Methods: We analyzed data derived from patients entered in the Nationwide Inpatient Sample between 2005 and 2008, using ICD-9 codes for Moyamoya disease. Data including patient age, gender, ethnicity, secondary diagnosis, medical complications, and hospital costs were obtained.
Results: From 2005 to 2008 in the USA, there were an estimated 7,473 patients admitted with a primary or secondary diagnosis of Moyamoya disease. Patients admitted with Moyamoya disease were most frequently women and Caucasian. Overall, ischemic stroke was the most common reason for admission. Hemorrhagic stroke was more frequent in adults compared with children, 18.1 versus 1.5% (p < 0.05).
Conclusion: The number of patients identified and admitted with Moyamoya disease has risen dramatically in the last decade. This study can lead to a better understanding of the disease pattern and healthcare consequences in the USA and suggests that pathophysiologic differences in Moyamoya disease may exist.
Copyright © 2013 S. Karger AG, Basel
Neuroepidemiology. 2013 Feb 23;40(4):282-287.
Janice Hinckle, PhD RN CNRN
Villanova University College of Nursing in Pennsylvania [at time article was written]
"Each year in the United States 200,000-500,000 people have a transient ischemic attack (TIA). These episodes of brief neurologic deficits were thought to be fairly benign, but this view is changing. In 2002, a new definition for TIA was proposed, and a more intensive diagnostic workup recommended to look for a probable cause of the transient neurologic deficit. Implementation of prevention strategies is essential because the risk of a stroke following a TIA is approximately 30% within 5 years. [emphasis added] These changes have important implications for nursing care and patient advocacy. In addition, patient and family education must be addressed by the entire healthcare team."
"Tia is still defined as a 'neurological deficit lasting less than 24 hours that is attributed to focal cerebral or retinal ischemia.'"
TYPE OF CIRCULATION:
(Anterior) Carotid artery
Reference: Hinkle, J (2005) Journal of Neuroscience Nursing, 37;5:243-8
Children's Hospital Boston, Dr. Scott and David Steger, are inviting everyone to a ground-breaking opportunity to watch a pial synangiosis surgery on a Moyamoya patient live on the Internet.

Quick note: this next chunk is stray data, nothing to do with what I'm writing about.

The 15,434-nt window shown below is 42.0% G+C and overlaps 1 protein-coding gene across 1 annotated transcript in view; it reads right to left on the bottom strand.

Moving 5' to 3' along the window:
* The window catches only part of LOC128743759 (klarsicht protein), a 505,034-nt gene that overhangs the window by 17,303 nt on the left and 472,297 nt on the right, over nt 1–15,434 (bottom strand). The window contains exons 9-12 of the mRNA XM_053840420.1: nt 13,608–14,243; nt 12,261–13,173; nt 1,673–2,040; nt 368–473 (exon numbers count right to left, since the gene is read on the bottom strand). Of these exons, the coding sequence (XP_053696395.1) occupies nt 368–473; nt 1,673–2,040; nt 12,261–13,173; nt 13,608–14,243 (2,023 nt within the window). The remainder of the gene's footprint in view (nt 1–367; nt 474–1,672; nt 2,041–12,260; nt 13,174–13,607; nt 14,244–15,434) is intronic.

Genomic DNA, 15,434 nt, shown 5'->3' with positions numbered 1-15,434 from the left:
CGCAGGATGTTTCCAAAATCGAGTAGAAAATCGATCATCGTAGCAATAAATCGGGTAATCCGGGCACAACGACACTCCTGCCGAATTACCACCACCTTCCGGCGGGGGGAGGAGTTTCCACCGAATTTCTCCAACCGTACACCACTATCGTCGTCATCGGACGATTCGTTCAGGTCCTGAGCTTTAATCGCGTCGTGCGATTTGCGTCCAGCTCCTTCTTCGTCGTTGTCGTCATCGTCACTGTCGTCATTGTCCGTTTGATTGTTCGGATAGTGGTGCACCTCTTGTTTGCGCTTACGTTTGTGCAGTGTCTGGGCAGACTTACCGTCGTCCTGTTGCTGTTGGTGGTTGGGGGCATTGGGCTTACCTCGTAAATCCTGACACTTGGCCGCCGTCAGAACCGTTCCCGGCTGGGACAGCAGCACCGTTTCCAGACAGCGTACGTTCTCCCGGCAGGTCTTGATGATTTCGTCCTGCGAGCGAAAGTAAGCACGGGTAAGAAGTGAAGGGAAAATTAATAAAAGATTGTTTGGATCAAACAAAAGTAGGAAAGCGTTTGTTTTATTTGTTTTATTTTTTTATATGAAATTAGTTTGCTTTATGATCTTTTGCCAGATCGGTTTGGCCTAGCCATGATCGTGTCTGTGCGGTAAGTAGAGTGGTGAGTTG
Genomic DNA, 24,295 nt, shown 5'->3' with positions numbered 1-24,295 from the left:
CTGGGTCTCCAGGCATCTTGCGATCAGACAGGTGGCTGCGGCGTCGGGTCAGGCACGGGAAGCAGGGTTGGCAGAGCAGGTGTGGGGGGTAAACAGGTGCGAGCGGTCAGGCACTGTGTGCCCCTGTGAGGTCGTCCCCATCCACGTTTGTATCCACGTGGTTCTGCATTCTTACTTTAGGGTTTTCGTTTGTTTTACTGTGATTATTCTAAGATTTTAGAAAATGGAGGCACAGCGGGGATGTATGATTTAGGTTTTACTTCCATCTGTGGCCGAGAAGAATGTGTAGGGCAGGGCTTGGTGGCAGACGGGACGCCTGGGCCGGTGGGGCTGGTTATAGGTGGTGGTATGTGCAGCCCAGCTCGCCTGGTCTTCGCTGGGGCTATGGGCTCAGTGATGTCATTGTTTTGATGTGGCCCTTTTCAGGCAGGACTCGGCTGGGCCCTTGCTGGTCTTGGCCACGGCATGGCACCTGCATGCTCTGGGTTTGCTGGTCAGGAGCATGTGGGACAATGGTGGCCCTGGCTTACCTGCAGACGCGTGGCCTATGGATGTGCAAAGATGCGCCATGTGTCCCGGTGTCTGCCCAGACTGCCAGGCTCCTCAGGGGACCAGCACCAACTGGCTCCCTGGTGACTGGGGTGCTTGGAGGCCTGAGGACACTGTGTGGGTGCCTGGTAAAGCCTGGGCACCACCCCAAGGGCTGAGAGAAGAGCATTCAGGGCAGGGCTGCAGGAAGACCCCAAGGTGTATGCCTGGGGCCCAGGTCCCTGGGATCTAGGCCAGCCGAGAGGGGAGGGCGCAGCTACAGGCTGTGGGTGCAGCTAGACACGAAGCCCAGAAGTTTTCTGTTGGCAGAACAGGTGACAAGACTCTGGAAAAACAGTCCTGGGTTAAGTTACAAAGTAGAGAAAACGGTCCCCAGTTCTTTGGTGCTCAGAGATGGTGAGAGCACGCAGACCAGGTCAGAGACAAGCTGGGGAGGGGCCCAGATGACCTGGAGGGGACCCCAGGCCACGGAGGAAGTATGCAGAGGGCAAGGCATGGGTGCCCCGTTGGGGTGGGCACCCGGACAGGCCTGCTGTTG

I got the email today and wanted to spread the word.
When: Tuesday, June 8 at 10:00 a.m. EDT
Where: see website above
How Long: One hour
This procedure is being pioneered by the Children's Hospital Boston, Neurosurgeon-in-Chief, Dr. Michael Scott, which involves relocating a healthy blood vessel, the superficial temporal artery, from the scalp to the surface of the brain. (Remember, Moyamoya patients are experiencing lack of proper blood flow through their carotoid arteries, where oxygen and other nutrients the brain needs to function successfully would come).
i just got word about the 2012 Gathering. I wanted to promote this immediately in hopes more people will be able to attend.
'We are very excited to announce that the 2012 Moyamoya.com Gathering will be held June 21-24, 2012 at the Great Wolf Lodge located in Kansas City, KS.
"Please go to the following page to read more: http://www.moyamoya.com/cgi-bin/yabb2/YaBB.pl?num=1311037919
"Hope to see you there!"
June 21st – 24th at the Great Wolf Lodge in Kansas City, KS
"Please afford me a moment of your time in order to tell you about the 2012 Moyamoya.com Gathering. This year we will be getting together June 21st – 24th at the Great Wolf Lodge in Kansas City, KS. Please consider joining us and other moyamoya patients and their families as we get together at one of the midwest’s premier indoor playgrounds for a weekend of information, sharing and FUN!
"Dr. Dianna Milewicz, Director of the Division of Medical Genetics at the University of Texas Health Science Center at Houston will be our keynote speaker this year. She will discuss the genetic predisposition to Moyamoya disease and talk about the three genes that have been identified to cause this condition. She will address what genetic testing should be done in patients with Moyamoya disease and what the results of this testing means for other family members and their risk to develop Moyamoya disease. Finally, one recently identified gene is beginning to provide information as to the cause of Moyamoya disease and provide information about possible medical therapies to prevent or reverse the disease.